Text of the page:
Saturday, October 04, 2008

Who will fill Blair's shoes?

I'm not referring to Peter Mandelson's return, shudder, but rather the rumours about who will fill Sir Ian Blair's blood stained boots as the head of the Met and top anti-terrorism policebod.

This man should have been sacked a long time ago. Although I didn't want *Boris* to sack him, as James says, we shouldn't allow the fact he was ousted by a Tory Mayor to blind us to the fact that this was long overdue.

Ken Livingstone is quite right when he points out that "Johnson was unable in his statement yesterday to offer a single good reason for his ousting of the commissioner, which suggests his administration lacks basic political honesty." But that's because Johnson is doing the right thing for the wrong reasons - or at least reasons he cannot voice whilst retaining the support of the traditional Tory heartlands.

But whilst some say that this is using the position as a "political football" but Blair was a 100% political policemen, taking a lead on extending the ability of the police to lock people up without trial - and when Livingstone et al defended Blair after the Stockwell shooting and ensuing police cover up it was itself an extremely political act. One that even good people like Jenny Jones took part in.

The Home Secretary and the police seem disgruntled about the politicisation of the office when it means Blair getting the boot, but when it was a question of defending Blair or using police officers to force through bills in Parliament - strangely they were happy with that. It appears they'd like to have their cake and eat it, and who can blame them for that?

Under the circumstances the job itself is beginning to look more and more like a poisoned chalice though - caught as it is in the battle between Whitehall and the Gherkin. Some people are ruling themselves out of the running already, although it looks like Sir Paul Stephenson is the odds on favourite for successor. According to The Times Stephenson models his management style on Tesco and learned his trade in the RUC during the troubles. Oh joy.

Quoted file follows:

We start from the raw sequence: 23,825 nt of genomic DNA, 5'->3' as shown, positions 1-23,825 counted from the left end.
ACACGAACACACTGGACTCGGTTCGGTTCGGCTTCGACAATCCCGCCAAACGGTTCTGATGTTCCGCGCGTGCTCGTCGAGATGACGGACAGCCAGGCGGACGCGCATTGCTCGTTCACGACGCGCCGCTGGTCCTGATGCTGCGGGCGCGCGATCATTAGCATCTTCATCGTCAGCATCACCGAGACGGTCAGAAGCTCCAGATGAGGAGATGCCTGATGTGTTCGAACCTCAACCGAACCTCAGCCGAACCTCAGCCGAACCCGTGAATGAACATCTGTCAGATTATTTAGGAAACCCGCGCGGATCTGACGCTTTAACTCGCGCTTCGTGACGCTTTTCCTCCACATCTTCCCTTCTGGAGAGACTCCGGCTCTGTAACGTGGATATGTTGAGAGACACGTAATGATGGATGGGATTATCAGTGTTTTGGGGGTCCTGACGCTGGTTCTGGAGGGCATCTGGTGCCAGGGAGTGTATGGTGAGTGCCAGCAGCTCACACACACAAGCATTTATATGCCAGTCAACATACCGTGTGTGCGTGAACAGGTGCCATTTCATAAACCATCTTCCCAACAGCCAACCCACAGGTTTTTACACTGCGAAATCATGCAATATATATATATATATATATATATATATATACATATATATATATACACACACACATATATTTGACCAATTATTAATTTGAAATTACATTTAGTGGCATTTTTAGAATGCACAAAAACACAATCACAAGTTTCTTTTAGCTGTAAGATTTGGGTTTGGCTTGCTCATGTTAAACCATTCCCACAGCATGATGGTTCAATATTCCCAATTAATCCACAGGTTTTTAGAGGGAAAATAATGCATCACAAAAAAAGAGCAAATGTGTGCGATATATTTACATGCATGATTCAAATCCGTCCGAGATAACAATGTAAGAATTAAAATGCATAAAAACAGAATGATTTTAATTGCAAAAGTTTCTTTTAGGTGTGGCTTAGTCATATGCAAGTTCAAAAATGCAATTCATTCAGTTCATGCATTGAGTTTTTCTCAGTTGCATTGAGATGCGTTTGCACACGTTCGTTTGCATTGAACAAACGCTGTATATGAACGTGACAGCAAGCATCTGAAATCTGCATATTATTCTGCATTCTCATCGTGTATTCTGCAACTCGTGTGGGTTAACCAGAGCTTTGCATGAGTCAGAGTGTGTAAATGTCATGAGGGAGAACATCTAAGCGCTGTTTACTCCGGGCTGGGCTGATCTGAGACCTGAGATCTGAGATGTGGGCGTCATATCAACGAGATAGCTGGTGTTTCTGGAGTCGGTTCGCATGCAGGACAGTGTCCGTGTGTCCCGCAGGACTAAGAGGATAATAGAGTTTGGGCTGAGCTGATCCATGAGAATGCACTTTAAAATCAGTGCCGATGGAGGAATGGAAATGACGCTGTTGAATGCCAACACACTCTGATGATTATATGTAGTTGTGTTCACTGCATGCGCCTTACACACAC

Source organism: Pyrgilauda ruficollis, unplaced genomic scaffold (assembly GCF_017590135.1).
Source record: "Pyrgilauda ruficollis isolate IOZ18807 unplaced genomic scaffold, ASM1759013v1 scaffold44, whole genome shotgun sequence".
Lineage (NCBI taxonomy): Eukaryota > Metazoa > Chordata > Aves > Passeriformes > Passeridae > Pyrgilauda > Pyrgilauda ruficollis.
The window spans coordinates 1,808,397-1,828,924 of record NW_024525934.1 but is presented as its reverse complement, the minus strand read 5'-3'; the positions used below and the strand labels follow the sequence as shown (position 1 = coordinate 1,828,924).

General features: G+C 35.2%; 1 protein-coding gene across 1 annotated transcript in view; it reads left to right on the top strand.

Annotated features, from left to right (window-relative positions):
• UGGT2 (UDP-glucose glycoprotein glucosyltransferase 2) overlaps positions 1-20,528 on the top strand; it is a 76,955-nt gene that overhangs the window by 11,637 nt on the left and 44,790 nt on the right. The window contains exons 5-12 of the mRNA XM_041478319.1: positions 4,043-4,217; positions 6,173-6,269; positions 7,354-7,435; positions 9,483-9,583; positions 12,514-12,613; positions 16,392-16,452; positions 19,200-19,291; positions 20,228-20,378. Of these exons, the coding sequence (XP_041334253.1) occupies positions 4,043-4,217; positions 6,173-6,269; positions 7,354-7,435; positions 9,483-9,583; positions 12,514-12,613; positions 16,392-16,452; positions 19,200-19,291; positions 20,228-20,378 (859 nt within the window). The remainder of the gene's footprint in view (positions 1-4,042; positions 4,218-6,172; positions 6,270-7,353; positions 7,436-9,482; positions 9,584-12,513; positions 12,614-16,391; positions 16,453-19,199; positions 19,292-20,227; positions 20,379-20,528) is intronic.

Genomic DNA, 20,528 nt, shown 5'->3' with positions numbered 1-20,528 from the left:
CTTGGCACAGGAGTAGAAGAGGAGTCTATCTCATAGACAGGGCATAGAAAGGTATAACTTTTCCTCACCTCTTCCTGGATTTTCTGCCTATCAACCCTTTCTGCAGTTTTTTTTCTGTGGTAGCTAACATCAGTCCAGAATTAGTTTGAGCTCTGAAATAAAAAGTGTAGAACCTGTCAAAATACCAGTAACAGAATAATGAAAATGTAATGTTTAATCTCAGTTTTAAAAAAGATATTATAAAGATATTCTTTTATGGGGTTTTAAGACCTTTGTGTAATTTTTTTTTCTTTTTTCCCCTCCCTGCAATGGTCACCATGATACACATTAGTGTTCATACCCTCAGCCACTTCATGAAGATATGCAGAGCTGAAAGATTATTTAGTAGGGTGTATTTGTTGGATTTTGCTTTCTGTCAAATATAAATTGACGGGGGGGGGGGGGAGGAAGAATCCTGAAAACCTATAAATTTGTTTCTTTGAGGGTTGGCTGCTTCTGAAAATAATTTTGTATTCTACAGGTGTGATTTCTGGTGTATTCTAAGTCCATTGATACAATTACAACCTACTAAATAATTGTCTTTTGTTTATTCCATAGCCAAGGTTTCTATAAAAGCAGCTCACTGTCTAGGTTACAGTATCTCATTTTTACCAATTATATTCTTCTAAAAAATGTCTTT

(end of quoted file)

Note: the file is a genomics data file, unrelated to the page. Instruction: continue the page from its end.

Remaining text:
There are rumours that Cambridge's Julie Spence may be in line for the top job, although William Hill has her at 66/1. Blair was an Oxford man, his predecessor was from Cambridge, so maybe it is Cambridge's turn again? Cough. She's controversial but well liked by the press, seems keen on community policing and is tough as nails. At least that's the way she comes across.

I don't want to demonise her, she clearly has good points. However, she's also blamed immigrants for the rising cost of policing, and lobbied the government on this allowing the national press to whip up scaremongering against our foreign guests. Personally I think this was very ill judged, but she's the sort of police officer that could well go down well with both the Mayor (for her refusal to bow to "political correctness") and the Home Secretary (for her community policing combined with a hard nosed style).

Whoever does succeed Blair they will certainly have their work cut out for them and will need to be prepared for flak from every side. Mind you the wage packet of quarter of a million pounds should soften the hard edges somewhat.

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